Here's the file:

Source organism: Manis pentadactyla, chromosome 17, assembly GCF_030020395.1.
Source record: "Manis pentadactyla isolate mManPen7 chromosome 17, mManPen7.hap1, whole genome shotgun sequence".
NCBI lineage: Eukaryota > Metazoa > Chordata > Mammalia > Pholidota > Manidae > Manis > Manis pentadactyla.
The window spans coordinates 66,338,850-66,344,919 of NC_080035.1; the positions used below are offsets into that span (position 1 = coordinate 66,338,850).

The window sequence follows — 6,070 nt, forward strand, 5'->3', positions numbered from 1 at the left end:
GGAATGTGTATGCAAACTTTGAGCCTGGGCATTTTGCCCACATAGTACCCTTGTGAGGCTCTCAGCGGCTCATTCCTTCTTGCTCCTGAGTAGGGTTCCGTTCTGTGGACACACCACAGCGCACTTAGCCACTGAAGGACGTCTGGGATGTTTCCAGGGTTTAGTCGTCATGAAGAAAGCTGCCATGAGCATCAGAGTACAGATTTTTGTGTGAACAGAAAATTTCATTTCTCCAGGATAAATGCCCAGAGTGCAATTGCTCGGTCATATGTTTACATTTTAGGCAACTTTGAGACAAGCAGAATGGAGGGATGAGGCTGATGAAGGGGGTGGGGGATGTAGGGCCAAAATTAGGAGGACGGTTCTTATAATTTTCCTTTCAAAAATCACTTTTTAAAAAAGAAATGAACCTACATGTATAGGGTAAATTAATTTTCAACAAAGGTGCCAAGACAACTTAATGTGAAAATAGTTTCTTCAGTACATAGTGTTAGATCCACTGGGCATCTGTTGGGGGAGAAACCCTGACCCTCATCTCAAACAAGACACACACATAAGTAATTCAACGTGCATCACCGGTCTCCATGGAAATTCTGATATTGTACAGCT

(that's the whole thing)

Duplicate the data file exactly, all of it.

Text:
Source organism: Manis pentadactyla, chromosome 17, assembly GCF_030020395.1.
Source record: "Manis pentadactyla isolate mManPen7 chromosome 17, mManPen7.hap1, whole genome shotgun sequence".
NCBI lineage: Eukaryota > Metazoa > Chordata > Mammalia > Pholidota > Manidae > Manis > Manis pentadactyla.
The window spans coordinates 66,338,850-66,344,919 of NC_080035.1; the positions used below are offsets into that span (position 1 = coordinate 66,338,850).

The window sequence follows — 6,070 nt, forward strand, 5'->3', positions numbered from 1 at the left end:
GGAATGTGTATGCAAACTTTGAGCCTGGGCATTTTGCCCACATAGTACCCTTGTGAGGCTCTCAGCGGCTCATTCCTTCTTGCTCCTGAGTAGGGTTCCGTTCTGTGGACACACCACAGCGCACTTAGCCACTGAAGGACGTCTGGGATGTTTCCAGGGTTTAGTCGTCATGAAGAAAGCTGCCATGAGCATCAGAGTACAGATTTTTGTGTGAACAGAAAATTTCATTTCTCCAGGATAAATGCCCAGAGTGCAATTGCTCGGTCATATGTTTACATTTTAGGCAACTTTGAGACAAGCAGAATGGAGGGATGAGGCTGATGAAGGGGGTGGGGGATGTAGGGCCAAAATTAGGAGGACGGTTCTTATAATTTTCCTTTCAAAAATCACTTTTTAAAAAAGAAATGAACCTACATGTATAGGGTAAATTAATTTTCAACAAAGGTGCCAAGACAACTTAATGTGAAAATAGTTTCTTCAGTACATAGTGTTAGATCCACTGGGCATCTGTTGGGGGAGAAACCCTGACCCTCATCTCAAACAAGACACACACATAAGTAATTCAACGTGCATCACCGGTCTCCATGGAAATTCTGATATTGTACAGCT